Facebook and France haggle over regulating online hate

Friday’s meeting comes amid concern about hate speech and disinformation around this month’s European Parliament elections. (Shutterstock)
Updated 10 May 2019
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Facebook and France haggle over regulating online hate

  • Macron’s office is releasing a progress report Friday on a pilot project that allows French regulators to embed within Facebook’s facilities to observe how it monitors and removes racist or other content
  • Friday’s meeting comes amid concern about hate speech and disinformation around this month’s European Parliament elections

PARIS: Facebook CEO Mark Zuckerberg is meeting French President Emmanuel Macron as the tech giant and France try to pioneer ways of fighting hate speech and violent extremism online.
Macron’s office is releasing a progress report Friday on a pilot project that allows French regulators to embed within Facebook’s facilities to observe how it monitors and removes racist or other content.
Friday’s meeting comes amid concern about hate speech and disinformation around this month’s European Parliament elections. Macron is pushing for more online regulation on a European level, despite opposition from the US and free speech advocates.
Next week, the leaders of France and New Zealand will meet tech leaders in Paris for a summit seeking to ban acts of violent extremism and terrorism from being shown online.


Two journalists released in Libya: TV channel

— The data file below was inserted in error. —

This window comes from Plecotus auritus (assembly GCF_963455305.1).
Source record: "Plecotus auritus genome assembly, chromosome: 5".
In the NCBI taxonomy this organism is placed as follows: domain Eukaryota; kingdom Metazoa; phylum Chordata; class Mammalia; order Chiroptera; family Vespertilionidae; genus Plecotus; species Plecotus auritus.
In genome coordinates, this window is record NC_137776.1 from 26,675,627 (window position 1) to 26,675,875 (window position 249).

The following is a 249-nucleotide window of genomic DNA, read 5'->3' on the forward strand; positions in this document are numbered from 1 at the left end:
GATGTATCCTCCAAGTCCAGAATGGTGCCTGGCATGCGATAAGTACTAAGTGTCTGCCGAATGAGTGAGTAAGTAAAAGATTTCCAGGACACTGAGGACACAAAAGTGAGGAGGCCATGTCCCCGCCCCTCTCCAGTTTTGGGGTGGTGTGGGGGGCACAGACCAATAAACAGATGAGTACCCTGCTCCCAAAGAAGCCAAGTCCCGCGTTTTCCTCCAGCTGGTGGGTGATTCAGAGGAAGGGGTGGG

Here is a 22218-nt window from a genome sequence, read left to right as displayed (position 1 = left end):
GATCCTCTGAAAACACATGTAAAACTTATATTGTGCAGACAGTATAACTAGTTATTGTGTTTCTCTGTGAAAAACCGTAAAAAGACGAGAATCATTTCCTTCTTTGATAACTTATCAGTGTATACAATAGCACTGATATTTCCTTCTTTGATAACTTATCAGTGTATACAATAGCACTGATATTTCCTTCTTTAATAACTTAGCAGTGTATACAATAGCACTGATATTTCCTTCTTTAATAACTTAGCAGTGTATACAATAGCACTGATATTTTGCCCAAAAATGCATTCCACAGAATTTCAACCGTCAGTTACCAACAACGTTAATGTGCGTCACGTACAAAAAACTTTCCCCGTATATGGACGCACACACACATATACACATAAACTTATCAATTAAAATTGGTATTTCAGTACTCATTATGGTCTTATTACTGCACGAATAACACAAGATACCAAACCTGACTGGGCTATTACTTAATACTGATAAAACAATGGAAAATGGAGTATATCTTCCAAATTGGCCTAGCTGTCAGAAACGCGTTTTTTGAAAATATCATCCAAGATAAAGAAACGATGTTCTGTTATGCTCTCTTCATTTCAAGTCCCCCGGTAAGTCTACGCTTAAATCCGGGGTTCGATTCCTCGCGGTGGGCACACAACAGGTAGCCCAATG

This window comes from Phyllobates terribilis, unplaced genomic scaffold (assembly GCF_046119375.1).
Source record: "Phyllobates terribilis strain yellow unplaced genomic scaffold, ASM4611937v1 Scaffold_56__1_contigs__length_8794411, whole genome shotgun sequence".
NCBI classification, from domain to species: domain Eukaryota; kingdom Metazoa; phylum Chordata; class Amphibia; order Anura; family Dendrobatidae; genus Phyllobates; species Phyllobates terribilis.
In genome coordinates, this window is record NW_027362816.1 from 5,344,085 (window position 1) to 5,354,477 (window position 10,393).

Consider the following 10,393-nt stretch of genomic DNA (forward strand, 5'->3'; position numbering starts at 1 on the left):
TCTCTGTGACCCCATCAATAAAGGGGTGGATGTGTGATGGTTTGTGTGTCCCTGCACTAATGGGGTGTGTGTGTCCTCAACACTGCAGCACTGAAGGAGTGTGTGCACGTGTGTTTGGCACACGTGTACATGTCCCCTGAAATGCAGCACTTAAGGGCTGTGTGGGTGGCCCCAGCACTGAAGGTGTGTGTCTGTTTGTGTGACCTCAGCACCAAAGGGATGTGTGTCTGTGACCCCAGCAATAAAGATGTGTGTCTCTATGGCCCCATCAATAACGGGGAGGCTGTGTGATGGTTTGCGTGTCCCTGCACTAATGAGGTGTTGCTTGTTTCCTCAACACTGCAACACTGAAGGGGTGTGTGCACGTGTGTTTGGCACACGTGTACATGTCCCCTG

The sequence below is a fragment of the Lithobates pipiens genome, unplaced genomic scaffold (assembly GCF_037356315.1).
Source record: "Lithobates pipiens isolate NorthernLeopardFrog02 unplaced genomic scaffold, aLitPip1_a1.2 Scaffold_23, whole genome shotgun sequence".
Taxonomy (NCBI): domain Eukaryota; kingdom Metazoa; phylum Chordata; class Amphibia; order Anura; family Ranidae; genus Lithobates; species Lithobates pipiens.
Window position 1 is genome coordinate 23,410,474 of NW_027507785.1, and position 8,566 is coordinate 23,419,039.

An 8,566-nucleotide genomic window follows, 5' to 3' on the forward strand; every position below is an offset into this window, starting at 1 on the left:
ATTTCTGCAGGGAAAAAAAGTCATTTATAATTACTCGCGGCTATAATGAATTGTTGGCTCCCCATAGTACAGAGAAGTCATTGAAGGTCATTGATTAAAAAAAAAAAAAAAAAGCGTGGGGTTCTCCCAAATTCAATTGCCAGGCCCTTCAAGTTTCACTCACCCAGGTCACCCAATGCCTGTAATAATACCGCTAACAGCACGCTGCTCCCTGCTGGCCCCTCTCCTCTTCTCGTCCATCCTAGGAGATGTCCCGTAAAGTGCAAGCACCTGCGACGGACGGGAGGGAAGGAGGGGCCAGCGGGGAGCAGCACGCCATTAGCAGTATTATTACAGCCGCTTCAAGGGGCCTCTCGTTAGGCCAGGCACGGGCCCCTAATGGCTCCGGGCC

Updated 25 May 2019
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Two journalists released in Libya: TV channel

  • The capital’s southern suburbs have been the target of an offensive launched April 4 by Khalifa Haftar
  • The release of the television journalists followed local and international condemnation of their detention

TRIPOLI: Two Libyan journalists held by an armed group for more than three weeks have been released, the television channel they work for said Saturday.
“We congratulate the press world for the release of our two colleagues, Mohamad Al-Gurj and Mohamad Al-Chibani, who were kidnapped by Haftar’s forces on May 2 while they were covering the assault on Tripoli,” said the private channel Libya Al-Ahrar, which is based in Turkey.
It said they were freed on Friday.
The capital’s southern suburbs have been the target of an offensive launched April 4 by Khalifa Haftar, military strongman of an eastern administration aimed at seizing Tripoli from an internationally-recognized Government of National Accord (GNA).
At least 510 people have been killed and around 2,500 wounded in the fighting, as well as more than 80,000 displaced, according to UN agencies.
The release of the television journalists followed local and international condemnation of their detention, including from media watchdog Reporters Without Borders (RSF).
In a press freedom index compiled by RSF, Libya ranks a lowly 162nd out of 180 countries.